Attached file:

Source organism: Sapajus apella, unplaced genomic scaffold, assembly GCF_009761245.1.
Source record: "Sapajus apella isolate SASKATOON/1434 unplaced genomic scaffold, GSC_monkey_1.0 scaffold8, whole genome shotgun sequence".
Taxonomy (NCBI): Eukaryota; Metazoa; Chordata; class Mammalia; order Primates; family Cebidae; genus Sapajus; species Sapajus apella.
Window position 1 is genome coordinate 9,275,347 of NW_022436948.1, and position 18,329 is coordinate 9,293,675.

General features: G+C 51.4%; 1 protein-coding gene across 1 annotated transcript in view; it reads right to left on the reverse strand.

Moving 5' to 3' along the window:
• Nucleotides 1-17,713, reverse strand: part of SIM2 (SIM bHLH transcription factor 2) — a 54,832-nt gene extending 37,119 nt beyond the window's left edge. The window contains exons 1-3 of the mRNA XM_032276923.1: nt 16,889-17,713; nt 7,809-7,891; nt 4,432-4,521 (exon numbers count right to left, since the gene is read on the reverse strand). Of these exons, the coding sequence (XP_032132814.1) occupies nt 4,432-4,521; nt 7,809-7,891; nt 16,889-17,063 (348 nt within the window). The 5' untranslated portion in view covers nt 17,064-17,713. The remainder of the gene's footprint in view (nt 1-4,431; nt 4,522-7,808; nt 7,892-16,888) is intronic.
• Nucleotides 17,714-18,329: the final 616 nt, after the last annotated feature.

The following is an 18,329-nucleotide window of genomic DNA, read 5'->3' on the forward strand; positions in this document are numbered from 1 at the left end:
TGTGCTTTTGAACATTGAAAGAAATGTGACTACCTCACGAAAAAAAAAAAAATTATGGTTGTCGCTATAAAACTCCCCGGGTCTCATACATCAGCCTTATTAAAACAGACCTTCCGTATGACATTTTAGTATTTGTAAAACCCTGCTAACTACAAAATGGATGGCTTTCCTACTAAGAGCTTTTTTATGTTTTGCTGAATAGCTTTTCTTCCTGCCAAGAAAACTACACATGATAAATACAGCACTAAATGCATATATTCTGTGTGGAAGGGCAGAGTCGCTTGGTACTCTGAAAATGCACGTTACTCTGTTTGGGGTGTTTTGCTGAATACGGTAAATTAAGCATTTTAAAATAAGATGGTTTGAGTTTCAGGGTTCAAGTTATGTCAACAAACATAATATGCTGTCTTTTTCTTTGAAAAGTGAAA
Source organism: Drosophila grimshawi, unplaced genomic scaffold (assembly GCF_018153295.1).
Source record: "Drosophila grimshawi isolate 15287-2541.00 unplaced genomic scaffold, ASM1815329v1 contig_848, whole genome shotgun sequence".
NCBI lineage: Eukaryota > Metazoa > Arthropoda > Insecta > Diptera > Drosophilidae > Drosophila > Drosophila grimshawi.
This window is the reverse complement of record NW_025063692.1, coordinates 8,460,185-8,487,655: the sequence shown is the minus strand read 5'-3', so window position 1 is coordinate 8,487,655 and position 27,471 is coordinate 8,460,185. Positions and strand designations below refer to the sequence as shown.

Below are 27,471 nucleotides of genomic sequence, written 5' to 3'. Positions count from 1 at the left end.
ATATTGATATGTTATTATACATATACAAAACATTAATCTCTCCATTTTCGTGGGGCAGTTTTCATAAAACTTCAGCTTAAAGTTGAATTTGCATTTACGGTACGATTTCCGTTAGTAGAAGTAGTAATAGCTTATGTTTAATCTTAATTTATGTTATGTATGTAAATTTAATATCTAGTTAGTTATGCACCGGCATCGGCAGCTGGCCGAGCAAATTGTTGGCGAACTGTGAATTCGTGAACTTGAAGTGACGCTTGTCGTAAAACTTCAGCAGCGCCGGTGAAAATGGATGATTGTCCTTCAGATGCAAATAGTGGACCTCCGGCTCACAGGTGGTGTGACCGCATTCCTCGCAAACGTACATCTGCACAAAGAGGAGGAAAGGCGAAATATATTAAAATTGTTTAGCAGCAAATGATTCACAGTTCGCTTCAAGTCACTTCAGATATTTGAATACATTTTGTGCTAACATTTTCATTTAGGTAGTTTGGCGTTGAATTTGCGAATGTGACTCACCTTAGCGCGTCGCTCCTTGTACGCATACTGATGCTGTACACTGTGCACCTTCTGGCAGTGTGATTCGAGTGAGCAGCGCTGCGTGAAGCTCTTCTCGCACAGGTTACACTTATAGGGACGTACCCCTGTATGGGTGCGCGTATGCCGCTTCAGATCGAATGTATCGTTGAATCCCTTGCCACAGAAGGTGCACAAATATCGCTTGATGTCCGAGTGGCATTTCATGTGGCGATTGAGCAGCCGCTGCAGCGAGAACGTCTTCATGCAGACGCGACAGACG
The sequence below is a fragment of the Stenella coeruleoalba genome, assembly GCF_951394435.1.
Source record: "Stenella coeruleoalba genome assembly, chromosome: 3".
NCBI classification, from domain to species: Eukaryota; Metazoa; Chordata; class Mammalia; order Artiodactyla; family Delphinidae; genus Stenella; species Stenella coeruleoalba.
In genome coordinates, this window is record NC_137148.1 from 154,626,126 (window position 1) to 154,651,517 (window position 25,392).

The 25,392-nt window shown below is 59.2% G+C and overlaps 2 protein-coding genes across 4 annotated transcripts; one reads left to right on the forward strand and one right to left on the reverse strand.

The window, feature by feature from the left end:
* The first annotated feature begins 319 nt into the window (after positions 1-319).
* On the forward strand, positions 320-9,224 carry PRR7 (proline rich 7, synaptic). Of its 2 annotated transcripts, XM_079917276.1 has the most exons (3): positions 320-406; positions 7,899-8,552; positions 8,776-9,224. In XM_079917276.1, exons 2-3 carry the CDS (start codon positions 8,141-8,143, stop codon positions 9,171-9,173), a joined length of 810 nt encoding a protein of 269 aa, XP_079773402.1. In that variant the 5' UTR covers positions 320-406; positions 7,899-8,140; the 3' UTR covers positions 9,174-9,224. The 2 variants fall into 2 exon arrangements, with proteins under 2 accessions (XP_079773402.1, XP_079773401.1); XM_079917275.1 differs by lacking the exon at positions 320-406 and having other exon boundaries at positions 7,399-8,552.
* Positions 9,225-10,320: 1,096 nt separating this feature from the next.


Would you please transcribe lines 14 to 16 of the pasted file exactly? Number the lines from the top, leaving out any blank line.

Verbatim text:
This window is the reverse complement of record NW_025063692.1, coordinates 8,460,185-8,487,655: the sequence shown is the minus strand read 5'-3', so window position 1 is coordinate 8,487,655 and position 27,471 is coordinate 8,460,185. Positions and strand designations below refer to the sequence as shown.

Below are 27,471 nucleotides of genomic sequence, written 5' to 3'. Positions count from 1 at the left end.
ATATTGATATGTTATTATACATATACAAAACATTAATCTCTCCATTTTCGTGGGGCAGTTTTCATAAAACTTCAGCTTAAAGTTGAATTTGCATTTACGGTACGATTTCCGTTAGTAGAAGTAGTAATAGCTTATGTTTAATCTTAATTTATGTTATGTATGTAAATTTAATATCTAGTTAGTTATGCACCGGCATCGGCAGCTGGCCGAGCAAATTGTTGGCGAACTGTGAATTCGTGAACTTGAAGTGACGCTTGTCGTAAAACTTCAGCAGCGCCGGTGAAAATGGATGATTGTCCTTCAGATGCAAATAGTGGACCTCCGGCTCACAGGTGGTGTGACCGCATTCCTCGCAAACGTACATCTGCACAAAGAGGAGGAAAGGCGAAATATATTAAAATTGTTTAGCAGCAAATGATTCACAGTTCGCTTCAAGTCACTTCAGATATTTGAATACATTTTGTGCTAACATTTTCATTTAGGTAGTTTGGCGTTGAATTTGCGAATGTGACTCACCTTAGCGCGTCGCTCCTTGTACGCATACTGATGCTGTACACTGTGCACCTTCTGGCAGTGTGATTCGAGTGAGCAGCGCTGCGTGAAGCTCTTCTCGCACAGGTTACACTTATAGGGACGTACCCCTGTATGGGTGCGCGTATGCCGCTTCAGATCGAATGTATCGTTGAATCCCTTGCCACAGAAGGTGCACAAATATCGCTTGATGTCCGAGTGGCATTTCATGTGGCGATTGAGCAGCCGCTGCAGCGAGAACGTCTTCATGCAGACGCGACAGACG